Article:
• The 180-Day Rule

This rule will commence after you have informed your middleman about the replacement property you want to acquire. Within 180 days, that property has to be purchased, or the 1031 exchange won’t occur. The middleman will transfer the payment to the seller of the property.

It’s worth noting, however, that both 45-day and 180-day timing rules may occur simultaneously. For example, if it takes 30 days to identify your replacement property, you only have 150 days to complete the purchase.

Here’s a summary of the timeline of the entire 1031 exchange:

  • The sale of the property commences.
  • The intermediary receives the money once the property has been declared sold.
  • Within 45 days, you must find a replacement property and inform the middleman in writing.
  • Within 180 days, the purchase of the replacement property has to be completed. The intermediary transfers the money to the seller of that property.

What Are The Rules To Follow When Identifying A Replacement Property?

As mentioned earlier, there are rules to follow when selecting a replacement property. These are the 95% rule, 200% rule, and three-property rule.

  • The 95% Rule: This rule will allow you to identify as many properties as you want. However, you must purchase the one with 95% of their total value.
  • The 200% Rule: This rule allows you to designate as many properties as you want as long as their accumulated value is less than 200% of the value of your property.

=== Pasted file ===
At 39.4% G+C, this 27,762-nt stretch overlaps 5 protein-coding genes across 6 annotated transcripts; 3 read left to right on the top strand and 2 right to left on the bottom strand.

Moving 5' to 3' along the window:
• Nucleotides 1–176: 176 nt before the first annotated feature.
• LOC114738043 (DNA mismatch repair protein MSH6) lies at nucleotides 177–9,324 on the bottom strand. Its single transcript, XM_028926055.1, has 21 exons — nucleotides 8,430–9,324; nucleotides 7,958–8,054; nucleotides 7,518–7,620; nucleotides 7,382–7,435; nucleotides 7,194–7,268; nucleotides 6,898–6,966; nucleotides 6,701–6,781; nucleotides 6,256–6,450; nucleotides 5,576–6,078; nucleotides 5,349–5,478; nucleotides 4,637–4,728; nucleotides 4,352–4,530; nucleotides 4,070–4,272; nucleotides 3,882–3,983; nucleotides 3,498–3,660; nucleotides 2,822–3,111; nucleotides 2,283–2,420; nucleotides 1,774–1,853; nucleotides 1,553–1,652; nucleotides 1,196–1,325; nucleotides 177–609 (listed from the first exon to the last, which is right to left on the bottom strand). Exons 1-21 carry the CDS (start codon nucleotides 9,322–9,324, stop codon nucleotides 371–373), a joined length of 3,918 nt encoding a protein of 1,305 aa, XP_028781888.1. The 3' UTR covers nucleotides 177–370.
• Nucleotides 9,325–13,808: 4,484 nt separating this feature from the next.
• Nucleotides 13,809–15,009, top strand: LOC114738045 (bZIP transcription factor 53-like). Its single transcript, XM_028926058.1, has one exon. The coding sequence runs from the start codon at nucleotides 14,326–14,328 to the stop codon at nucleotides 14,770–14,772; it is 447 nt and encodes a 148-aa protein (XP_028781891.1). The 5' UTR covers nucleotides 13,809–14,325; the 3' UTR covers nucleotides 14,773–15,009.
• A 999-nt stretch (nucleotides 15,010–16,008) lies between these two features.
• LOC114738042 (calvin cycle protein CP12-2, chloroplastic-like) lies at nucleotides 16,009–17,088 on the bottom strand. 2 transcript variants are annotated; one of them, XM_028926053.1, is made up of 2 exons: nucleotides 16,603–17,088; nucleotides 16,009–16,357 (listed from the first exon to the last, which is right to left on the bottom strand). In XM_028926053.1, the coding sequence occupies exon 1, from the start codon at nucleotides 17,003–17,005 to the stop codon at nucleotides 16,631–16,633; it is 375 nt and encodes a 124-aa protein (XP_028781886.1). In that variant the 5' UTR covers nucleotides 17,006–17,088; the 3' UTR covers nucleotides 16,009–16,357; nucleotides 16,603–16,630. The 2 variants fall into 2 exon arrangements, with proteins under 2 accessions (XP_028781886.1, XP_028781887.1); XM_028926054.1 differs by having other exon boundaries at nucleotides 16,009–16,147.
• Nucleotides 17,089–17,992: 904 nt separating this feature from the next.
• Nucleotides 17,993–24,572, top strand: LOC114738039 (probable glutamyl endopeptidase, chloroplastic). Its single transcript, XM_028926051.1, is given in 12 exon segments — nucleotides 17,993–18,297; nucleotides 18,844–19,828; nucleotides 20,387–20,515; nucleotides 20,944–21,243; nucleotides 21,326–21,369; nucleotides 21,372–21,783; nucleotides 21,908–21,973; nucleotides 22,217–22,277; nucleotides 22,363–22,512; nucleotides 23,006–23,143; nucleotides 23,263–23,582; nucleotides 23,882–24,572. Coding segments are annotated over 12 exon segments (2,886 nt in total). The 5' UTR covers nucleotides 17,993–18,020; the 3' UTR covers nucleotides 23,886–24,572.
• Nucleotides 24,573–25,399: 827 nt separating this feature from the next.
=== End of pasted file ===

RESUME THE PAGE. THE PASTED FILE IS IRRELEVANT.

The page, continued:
• The Three-Property Rule: This allows you to choose between three properties regardless of how much they cost. However, specific valuation tests will take place if you plan to select more than three.

The rules can be complicated, so consider asking financial professionals for advice and proper guidance.

What Is Reverse 1031 Exchange?

Is it possible to acquire the replacement property without selling the old one and still comply with the rules stated in IRC Section 1031? Yes, that situation is possible. This process is known as reverse 1031 exchange.

In reverse 1031 exchange, the same 45-day and 180-day timing rules apply. However, the process starts with the purchase of the replacement property and ends with the completion of the sale of the old one within 180 days. 

Also, instead of identifying which property to purchase, you determine which property of yours to put for sale. The identification process also commences after the purchase of the replacement property and must be completed within 45 days.

What Is Boot, And Why Should You Avoid It?